In the case of the above mentioned road, it doesn’t need widening – it’s a minor road used as a rat-run for the congested A215, A213 & A212. What it needs is to remove all the through traffic, add a few single-yellows to discourage school-run parking (the residents have driveways and garages), and bring the speed limit down to a point where nobody feels the need to overtake aggressively.

          Shared pavement really should be a last resort, they’re pretty much an admission of failure – “we can’t figure out how to make this decent for cyclists, so we’ll just make it crap for pedestrians as well”. There are one or two places where they make sense (Bricklayers roundabout under the A2 flyover, for example – massive wide pavements, not many pedestrians, five or six lanes of traffic), but generally speaking if the pavement is wide enough for sharing to work, it’s wide enough to put in a proper bike lane and have done with it.

  3. Nick Davies says:

    Sadly the young(ish) healthy(ish) men on Tour-de-France(ish) bikes tend to be the ones who give cyclists a a bad name with their often aggressive and “entitled” behaviour. I would observe that some of the most aggressive, entitled car drivers are young(ish) healthy(ish) men in Audis and BMWs and am convinced that they are often the same people. Calm them down and getting around London would be a whole lot more pleasant. I’ve no idea what the answer is; I don’t think bromide is available nowadays.

    • mraemiller says:

      There have been attempts by the Police to mass fine bad cyclists in problem areas but the problem is the to begin with people just laughed and cried “waste of public money”. As the number of cyclists increases though this has got to be taken seriously.
      It’s £60 for jumping a red light. According to the Daily Mail last year
      7,000 cyclists were fined for cycling on pavements
      4,000 were caught jumping red lights and ignoring other road signs
      3,508 fixed penalty notices issued after cyclists were caught jumping red lights
      6,173 tickets were issued after flouting the cyclists flouted the law by riding on pavements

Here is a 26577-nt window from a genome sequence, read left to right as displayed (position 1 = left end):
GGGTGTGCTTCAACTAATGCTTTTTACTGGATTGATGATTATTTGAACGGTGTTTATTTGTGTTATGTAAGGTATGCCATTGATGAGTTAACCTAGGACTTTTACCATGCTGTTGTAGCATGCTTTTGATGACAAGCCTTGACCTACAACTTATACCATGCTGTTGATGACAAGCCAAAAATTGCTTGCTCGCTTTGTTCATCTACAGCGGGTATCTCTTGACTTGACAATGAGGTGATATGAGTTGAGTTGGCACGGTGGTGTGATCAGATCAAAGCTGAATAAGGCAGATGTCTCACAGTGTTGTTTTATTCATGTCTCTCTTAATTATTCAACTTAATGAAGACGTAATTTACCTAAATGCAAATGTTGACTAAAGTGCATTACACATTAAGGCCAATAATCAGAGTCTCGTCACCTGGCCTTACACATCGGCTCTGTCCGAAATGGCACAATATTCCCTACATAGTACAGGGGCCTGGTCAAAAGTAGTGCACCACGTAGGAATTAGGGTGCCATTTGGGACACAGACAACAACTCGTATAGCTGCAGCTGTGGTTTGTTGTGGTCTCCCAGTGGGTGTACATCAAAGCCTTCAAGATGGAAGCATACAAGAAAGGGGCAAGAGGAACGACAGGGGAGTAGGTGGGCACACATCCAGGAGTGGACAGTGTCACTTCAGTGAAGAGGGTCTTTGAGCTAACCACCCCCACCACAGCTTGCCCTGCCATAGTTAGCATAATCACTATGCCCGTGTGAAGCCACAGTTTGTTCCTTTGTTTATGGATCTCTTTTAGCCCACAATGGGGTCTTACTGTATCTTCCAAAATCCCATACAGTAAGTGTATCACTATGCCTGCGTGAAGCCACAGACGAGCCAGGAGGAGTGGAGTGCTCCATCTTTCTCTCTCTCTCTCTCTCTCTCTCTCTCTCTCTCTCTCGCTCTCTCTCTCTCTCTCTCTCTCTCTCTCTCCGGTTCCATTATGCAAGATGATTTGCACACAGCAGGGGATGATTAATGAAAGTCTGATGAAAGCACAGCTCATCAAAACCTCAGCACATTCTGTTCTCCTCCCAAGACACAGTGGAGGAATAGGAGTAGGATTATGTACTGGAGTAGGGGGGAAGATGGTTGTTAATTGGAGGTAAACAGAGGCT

etc etc

      • Why do bad cyclists give all cyclists a bad name? I don’t understand this. Do unruly bus passengers reflect badly on all bus passenger? So if I hear someone playing music on their phone loudly on the 453 through Deptford, I should think all bus passengers are louts? This is a new way of thinking for me.

        Actually, when I think about it properly… it sounds more like ignorance and bullying minorities than being grounded in any kind of reality. When I ride my bicycle you should think of me as a person, and my character make-up is in no way affected by anyone in the next street going through a red light. Just in case that isn’t obvious enough.

        • mraemiller says:

          Do unruly bus passengers reflect on all bus passangers?
          Well judging by the number of people doing material about night busses yes.
          Funny how you can form a lobby group thereby associating yourself with others when you think there is political gain but dissasociate yourself from any collective responsibility when an individual behaves badly.
          Yes it is stereotyping but that’s a strategy the bike lobby uses too when it suits it.

          • There are 74 hit and run incidents involving motorists every day in London.

            Does the principle of collective responsibility justify a complete moratorium on all road-building projects in Greater London until the car community sorts out this kind of lawbreaking?

          • Comedy’s hard work without stereotypes of one sort or another, whether it be mothers-in-law or Muslims. Crack all the jokes you like about scofflaw cyclists in ill-advised Lycra, just leave that stuff at home when it comes to grown-up discussions about council policy.

  4. As a cargo bike start-up in the Croydon/Sutton area, we at Long Bikes are committed to the promotion and education of cycling attitudes. There have been comments on this thread comparing the UK to other European countries that have a strong cycling culture. The biggest difference and obstacle to cyclists in the UK is that we still consider cycling to be a pleasure or sporting activity. In Europe bikes are considered transportation and as transportation deserve the consideration given in relation to road space.

    It is going to take a change in general attitudes of both the public and politicians to start thinking of bikes as ‘real’ transportation and not just a sunny day bit of exercise.

    Bicycles are not only for commuting and rides on sunny days, but are also a viable transportation option for many small businesses. The potential for cycling in the UK is enormous, lets keep the big picture in mind as we work on the details. Once the changes in attitudes takes place, the infrastructure will follow.

Leave a Reply